Posted by Robin Jones on Tuesday, July 1, 2014 - 00:00
In the run-up to this year’s World Cup, certain players got plenty of attention. Would Lionel Messi of Argentina wow the world again? How would injuries affect Portugal forward Cristiano Ronaldo’s play? Would Neymar, a rising one-name-only star, propel Brazil to victory on its home turf?
To be sure, superstars make the headlines. But as anyone who’s watched the World Cup knows, every player on the squad matters because they all bring something different and serve a unique role. On winning teams, the coach knows how to motivate each player to do his or her part.
Likewise, the best managers know which roles each person will excel in, and they adjust their management style to be most effective in motivating employees. Here are five types of players you’ll find in most offices and advice for bringing out the best in each one:
1. The captain
- Key characteristics: A trusted role model in the office, this employee may have the title of team or project lead. She’s the first person coworkers go to when they need direction or support, and you can count on her to boost the team’s morale and inspire others.
- How to motivate this employee: As the coach, it’s your job to remove or minimize barriers that keep the captain from leading the team. She’s at her best when you give her breathing room to make decisions, so make sure you’re not micromanaging. Also, the captain thrives when you encourage her to take on more responsibility. Give her the task of launching or driving a project forward. Put her in charge of determining how each employee will contribute to the assignment.
2. The referee
- Key characteristics: This team member is strict about following company rules and also helps promote fairness and mutual respect in the workplace. He’s known by his coworkers as an impartial judge who’s perceptive and intuitive and always keeps his emotions out of business decisions.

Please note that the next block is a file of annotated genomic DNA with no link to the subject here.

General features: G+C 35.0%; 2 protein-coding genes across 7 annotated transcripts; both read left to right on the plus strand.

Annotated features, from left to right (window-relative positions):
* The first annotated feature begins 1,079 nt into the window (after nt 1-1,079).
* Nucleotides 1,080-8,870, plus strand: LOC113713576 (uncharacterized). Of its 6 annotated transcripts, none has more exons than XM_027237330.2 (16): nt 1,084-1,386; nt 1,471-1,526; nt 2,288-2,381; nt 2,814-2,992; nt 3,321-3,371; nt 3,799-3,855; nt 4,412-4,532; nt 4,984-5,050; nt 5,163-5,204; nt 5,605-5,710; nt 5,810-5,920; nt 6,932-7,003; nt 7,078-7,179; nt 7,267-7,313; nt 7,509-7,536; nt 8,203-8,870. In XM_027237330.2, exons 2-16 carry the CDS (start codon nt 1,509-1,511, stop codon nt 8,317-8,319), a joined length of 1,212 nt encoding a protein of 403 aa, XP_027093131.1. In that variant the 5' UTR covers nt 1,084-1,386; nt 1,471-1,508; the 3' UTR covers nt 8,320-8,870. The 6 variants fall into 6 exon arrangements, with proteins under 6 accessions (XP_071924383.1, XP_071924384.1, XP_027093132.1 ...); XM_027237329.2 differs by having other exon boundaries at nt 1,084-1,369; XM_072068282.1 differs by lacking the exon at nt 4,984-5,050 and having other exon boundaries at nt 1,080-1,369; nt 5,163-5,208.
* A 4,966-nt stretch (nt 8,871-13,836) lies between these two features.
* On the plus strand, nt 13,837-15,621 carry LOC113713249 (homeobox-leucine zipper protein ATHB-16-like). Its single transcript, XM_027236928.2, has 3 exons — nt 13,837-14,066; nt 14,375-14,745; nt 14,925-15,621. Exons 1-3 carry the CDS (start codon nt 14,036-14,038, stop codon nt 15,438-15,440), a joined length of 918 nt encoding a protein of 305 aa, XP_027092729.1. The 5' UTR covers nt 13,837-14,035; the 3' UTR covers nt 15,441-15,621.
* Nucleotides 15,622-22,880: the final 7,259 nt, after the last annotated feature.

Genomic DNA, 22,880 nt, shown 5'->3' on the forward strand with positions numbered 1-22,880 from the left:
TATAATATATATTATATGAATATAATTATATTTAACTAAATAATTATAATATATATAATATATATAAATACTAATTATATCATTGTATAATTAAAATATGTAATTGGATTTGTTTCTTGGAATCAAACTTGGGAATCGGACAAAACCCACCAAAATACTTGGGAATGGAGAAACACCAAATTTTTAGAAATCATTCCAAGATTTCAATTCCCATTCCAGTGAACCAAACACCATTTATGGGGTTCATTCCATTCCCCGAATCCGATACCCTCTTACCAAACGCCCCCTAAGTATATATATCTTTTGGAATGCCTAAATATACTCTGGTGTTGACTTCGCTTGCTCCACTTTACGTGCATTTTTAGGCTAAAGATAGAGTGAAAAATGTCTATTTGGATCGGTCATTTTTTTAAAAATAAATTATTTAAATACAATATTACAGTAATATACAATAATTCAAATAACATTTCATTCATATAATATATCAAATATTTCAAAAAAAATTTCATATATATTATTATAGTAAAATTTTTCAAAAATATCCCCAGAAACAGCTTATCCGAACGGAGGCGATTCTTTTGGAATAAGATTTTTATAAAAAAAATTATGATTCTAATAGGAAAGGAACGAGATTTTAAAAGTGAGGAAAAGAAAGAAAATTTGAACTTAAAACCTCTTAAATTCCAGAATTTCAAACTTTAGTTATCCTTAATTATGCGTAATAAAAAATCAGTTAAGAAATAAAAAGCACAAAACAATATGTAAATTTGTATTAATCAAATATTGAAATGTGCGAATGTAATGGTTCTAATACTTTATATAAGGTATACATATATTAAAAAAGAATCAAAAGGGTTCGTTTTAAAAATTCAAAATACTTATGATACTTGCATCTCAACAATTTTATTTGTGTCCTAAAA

- How to motivate this employee: The referee can help you communicate the team’s values and mission and will ensure that policies and procedures are established and adhered to. Make sure he’s involved in setting goals and establishing best practices. The referee is most inspired when his manager lives the company values, so make sure you’re reflecting that vision yourself.
3. The experienced professional
- Key characteristics: This employee has been with your company for a long time and has gained invaluable experience and skills over the years. She’s good at her job and happy to share her expertise with newer members of the staff. Many of her coworkers go to her first when they have questions about an assignment or want to learn more about the company culture.
- How to motivate this employee: Recognize the experienced professional’s knowledge by giving her opportunities to mentor less experienced members of your team, or by placing her on cross-departmental project teams. But make sure you’re also giving her new challenges so she can continue to grow.
4. The star player
- Key characteristics: Consistently your top performer, this employee pushes your team to ever-greater heights. He thrives under pressure and likes to test himself with new and difficult tasks. When you give him an important assignment, you can be sure he’ll deliver top-quality work.
- How to motivate this employee: A star player is always in demand, so make sure you’re providing him with ample opportunities to challenge himself and grow as a professional, or he may be successfully recruited by another team. Also be clear with him about his next step with your company; star players are motivated by the possibility of advancement. And reward his hard work whenever it’s merited.
5. The new recruit
- Key characteristics: The most recent addition to your team, this employee is eager to make an impact. She brings a fresh perspective and encourages others to rethink existing strategies and procedures.
- How to motivate this employee: Tap into the new recruit’s potential by following an onboarding plan that clearly communicates your expectations and outlines how her position fits into the company’s greater business objectives. Set her up with a mentor who can help her learn the ropes and develop new skills.
As leader, facilitator and decision-maker, the manager is perhaps the most important part of any dream team. By motivating employees individually and ensuring that everyone has a role to play in reaching the group’s goals, he can create a team that is greater than the sum of its parts.
For more on building and motivating a winning team, download a free copy of our newest resource guide, Creating and Managing the Dream Team.